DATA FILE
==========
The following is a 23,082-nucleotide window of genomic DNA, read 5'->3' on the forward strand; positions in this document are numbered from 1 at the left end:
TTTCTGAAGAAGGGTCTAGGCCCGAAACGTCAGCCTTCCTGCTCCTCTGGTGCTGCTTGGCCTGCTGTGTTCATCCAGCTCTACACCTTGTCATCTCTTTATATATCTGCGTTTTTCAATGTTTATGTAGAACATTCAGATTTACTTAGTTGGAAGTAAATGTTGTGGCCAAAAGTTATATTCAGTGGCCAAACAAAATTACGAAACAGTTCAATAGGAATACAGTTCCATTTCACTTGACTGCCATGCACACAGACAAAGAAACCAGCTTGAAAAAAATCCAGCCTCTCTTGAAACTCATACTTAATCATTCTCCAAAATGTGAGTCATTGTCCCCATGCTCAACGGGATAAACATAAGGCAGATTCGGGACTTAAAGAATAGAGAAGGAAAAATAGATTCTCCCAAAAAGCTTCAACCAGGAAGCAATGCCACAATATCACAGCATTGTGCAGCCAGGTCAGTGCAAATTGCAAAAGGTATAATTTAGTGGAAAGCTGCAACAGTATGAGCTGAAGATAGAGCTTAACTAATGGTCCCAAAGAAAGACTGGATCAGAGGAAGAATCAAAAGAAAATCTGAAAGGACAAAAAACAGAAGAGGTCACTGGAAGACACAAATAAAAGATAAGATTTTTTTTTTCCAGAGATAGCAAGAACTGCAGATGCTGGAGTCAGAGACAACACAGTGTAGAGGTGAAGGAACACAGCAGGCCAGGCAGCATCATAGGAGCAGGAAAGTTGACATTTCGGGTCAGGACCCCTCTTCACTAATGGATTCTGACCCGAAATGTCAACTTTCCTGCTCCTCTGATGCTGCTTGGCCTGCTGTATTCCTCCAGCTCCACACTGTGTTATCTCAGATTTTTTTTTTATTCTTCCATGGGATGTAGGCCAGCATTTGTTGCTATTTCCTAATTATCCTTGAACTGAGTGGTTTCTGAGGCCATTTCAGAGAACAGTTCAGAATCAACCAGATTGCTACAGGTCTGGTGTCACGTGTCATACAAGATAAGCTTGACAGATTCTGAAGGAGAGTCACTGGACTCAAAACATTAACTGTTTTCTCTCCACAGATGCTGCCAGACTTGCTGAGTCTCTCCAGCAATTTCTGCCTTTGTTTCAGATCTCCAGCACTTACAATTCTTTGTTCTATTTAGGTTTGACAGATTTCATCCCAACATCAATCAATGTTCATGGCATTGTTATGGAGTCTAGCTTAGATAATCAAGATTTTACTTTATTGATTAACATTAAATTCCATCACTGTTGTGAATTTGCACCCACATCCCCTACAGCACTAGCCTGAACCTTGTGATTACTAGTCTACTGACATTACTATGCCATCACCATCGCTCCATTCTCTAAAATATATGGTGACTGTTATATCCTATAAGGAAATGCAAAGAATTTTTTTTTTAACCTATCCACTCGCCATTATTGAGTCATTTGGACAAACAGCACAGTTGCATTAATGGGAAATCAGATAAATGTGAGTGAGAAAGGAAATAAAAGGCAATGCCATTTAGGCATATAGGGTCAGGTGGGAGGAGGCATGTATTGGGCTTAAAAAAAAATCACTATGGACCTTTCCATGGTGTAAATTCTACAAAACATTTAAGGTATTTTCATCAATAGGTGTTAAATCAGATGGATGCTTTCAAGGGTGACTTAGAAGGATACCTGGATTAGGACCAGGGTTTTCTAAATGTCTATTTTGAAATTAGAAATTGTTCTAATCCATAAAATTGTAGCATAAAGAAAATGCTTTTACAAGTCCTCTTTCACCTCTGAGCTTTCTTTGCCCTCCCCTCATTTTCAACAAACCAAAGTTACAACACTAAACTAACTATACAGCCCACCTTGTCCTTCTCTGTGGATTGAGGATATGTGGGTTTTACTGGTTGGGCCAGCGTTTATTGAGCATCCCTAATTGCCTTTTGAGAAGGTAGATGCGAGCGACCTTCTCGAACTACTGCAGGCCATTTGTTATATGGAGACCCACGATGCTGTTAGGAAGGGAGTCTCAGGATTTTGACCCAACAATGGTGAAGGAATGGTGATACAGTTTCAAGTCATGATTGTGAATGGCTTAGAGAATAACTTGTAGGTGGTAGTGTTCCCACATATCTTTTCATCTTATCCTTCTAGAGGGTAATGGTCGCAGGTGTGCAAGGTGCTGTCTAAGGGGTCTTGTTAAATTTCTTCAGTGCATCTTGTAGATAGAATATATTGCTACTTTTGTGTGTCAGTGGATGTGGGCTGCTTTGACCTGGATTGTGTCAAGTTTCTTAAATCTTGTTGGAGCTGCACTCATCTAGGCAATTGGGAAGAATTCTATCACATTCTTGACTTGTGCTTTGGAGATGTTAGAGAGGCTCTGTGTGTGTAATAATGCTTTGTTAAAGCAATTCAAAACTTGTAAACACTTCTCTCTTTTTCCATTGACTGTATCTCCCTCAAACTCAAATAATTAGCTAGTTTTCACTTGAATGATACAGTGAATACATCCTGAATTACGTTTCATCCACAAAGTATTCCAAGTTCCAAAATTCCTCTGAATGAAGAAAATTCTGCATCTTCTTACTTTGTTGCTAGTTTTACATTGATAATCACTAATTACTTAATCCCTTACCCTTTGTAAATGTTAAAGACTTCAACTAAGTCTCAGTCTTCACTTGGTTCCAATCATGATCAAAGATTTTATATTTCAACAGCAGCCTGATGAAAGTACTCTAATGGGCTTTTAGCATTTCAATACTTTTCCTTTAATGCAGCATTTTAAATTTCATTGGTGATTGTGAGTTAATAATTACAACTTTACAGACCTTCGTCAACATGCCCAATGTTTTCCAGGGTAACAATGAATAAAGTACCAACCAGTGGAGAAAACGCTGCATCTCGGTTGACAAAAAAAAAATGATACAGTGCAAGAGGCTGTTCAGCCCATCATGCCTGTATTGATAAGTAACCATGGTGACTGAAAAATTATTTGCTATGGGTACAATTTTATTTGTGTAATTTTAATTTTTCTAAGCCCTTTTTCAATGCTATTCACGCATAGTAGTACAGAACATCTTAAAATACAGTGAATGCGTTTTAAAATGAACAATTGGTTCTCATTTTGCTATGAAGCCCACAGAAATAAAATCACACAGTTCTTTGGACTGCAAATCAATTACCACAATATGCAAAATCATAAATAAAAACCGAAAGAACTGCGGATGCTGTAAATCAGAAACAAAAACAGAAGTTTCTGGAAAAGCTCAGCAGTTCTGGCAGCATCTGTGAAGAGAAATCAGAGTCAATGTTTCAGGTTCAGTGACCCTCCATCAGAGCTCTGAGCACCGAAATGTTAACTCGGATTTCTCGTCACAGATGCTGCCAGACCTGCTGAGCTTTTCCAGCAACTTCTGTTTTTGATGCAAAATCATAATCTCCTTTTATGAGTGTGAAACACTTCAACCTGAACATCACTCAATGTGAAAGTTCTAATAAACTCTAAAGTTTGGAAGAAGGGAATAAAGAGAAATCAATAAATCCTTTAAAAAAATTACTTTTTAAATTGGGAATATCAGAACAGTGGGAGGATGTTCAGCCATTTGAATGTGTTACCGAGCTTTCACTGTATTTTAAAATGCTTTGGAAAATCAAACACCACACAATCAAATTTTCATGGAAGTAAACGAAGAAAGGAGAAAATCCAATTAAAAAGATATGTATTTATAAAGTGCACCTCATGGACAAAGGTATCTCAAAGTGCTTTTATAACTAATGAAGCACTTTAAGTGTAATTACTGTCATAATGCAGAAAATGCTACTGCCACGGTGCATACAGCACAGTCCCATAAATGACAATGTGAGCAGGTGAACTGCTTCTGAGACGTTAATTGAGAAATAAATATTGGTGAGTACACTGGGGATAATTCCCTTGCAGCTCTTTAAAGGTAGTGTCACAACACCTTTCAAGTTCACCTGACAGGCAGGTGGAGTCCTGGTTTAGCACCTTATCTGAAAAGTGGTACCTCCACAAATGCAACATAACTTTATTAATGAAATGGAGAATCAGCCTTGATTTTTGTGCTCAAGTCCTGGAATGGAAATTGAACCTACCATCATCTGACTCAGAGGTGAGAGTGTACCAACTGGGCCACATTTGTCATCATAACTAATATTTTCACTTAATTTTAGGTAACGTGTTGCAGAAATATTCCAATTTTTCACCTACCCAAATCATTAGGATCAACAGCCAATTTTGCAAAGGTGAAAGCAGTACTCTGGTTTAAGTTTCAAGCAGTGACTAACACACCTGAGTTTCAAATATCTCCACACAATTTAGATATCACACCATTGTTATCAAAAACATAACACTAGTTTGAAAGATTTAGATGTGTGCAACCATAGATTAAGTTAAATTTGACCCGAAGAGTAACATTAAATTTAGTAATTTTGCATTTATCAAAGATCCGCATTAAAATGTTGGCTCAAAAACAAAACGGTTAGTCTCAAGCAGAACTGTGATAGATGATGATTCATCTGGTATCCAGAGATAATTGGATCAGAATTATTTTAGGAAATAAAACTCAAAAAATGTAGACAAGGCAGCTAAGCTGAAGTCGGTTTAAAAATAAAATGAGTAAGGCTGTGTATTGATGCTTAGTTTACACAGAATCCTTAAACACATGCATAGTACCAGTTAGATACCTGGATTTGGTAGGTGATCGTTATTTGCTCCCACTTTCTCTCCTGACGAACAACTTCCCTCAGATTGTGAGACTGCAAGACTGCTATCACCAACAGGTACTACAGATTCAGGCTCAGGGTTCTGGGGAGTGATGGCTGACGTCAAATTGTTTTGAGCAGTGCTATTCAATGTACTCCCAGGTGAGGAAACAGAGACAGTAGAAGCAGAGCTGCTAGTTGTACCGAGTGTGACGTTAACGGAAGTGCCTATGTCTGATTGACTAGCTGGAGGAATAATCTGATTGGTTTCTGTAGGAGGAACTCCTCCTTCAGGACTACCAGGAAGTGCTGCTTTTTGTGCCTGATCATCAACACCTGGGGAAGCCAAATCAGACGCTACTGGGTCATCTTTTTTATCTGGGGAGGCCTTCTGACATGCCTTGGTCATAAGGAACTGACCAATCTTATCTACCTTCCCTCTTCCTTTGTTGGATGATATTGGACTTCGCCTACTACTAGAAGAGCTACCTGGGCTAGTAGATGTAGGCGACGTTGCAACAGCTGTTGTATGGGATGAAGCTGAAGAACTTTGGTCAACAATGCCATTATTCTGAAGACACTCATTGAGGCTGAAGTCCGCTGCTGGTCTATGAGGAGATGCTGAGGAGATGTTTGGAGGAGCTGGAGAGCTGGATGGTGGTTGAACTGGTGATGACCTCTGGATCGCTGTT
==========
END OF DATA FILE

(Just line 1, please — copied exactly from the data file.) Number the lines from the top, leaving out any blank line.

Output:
The following is a 23,082-nucleotide window of genomic DNA, read 5'->3' on the forward strand; positions in this document are numbered from 1 at the left end: